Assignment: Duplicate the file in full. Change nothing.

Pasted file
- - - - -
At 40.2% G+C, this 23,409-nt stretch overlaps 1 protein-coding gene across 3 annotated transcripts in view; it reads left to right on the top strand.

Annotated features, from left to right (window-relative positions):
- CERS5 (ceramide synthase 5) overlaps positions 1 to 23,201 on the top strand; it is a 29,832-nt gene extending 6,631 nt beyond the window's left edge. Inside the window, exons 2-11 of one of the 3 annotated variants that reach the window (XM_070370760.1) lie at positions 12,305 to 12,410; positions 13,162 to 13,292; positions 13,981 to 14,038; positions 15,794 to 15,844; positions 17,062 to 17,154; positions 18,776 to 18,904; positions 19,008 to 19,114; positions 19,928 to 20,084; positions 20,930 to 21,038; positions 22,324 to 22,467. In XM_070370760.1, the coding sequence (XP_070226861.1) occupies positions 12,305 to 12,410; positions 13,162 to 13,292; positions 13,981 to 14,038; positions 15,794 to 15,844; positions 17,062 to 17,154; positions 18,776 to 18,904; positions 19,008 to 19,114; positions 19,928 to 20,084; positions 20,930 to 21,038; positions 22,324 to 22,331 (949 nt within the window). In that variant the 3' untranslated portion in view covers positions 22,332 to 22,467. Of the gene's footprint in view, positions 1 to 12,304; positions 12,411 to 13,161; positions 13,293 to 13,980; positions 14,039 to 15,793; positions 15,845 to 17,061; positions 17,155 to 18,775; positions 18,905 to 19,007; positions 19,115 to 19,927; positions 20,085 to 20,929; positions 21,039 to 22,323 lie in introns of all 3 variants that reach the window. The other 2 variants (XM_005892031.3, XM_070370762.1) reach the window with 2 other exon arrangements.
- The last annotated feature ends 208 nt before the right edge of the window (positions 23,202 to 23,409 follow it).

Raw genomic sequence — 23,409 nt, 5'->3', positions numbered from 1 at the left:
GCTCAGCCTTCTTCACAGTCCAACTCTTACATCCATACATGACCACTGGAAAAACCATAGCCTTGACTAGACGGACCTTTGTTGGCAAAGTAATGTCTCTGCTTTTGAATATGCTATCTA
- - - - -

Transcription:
At 40.2% G+C, this 23,409-nt stretch overlaps 1 protein-coding gene across 3 annotated transcripts in view; it reads left to right on the top strand.

Annotated features, from left to right (window-relative positions):
- CERS5 (ceramide synthase 5) overlaps positions 1 to 23,201 on the top strand; it is a 29,832-nt gene extending 6,631 nt beyond the window's left edge. Inside the window, exons 2-11 of one of the 3 annotated variants that reach the window (XM_070370760.1) lie at positions 12,305 to 12,410; positions 13,162 to 13,292; positions 13,981 to 14,038; positions 15,794 to 15,844; positions 17,062 to 17,154; positions 18,776 to 18,904; positions 19,008 to 19,114; positions 19,928 to 20,084; positions 20,930 to 21,038; positions 22,324 to 22,467. In XM_070370760.1, the coding sequence (XP_070226861.1) occupies positions 12,305 to 12,410; positions 13,162 to 13,292; positions 13,981 to 14,038; positions 15,794 to 15,844; positions 17,062 to 17,154; positions 18,776 to 18,904; positions 19,008 to 19,114; positions 19,928 to 20,084; positions 20,930 to 21,038; positions 22,324 to 22,331 (949 nt within the window). In that variant the 3' untranslated portion in view covers positions 22,332 to 22,467. Of the gene's footprint in view, positions 1 to 12,304; positions 12,411 to 13,161; positions 13,293 to 13,980; positions 14,039 to 15,793; positions 15,845 to 17,061; positions 17,155 to 18,775; positions 18,905 to 19,007; positions 19,115 to 19,927; positions 20,085 to 20,929; positions 21,039 to 22,323 lie in introns of all 3 variants that reach the window. The other 2 variants (XM_005892031.3, XM_070370762.1) reach the window with 2 other exon arrangements.
- The last annotated feature ends 208 nt before the right edge of the window (positions 23,202 to 23,409 follow it).

Raw genomic sequence — 23,409 nt, 5'->3', positions numbered from 1 at the left:
GCTCAGCCTTCTTCACAGTCCAACTCTTACATCCATACATGACCACTGGAAAAACCATAGCCTTGACTAGACGGACCTTTGTTGGCAAAGTAATGTCTCTGCTTTTGAATATGCTATCTA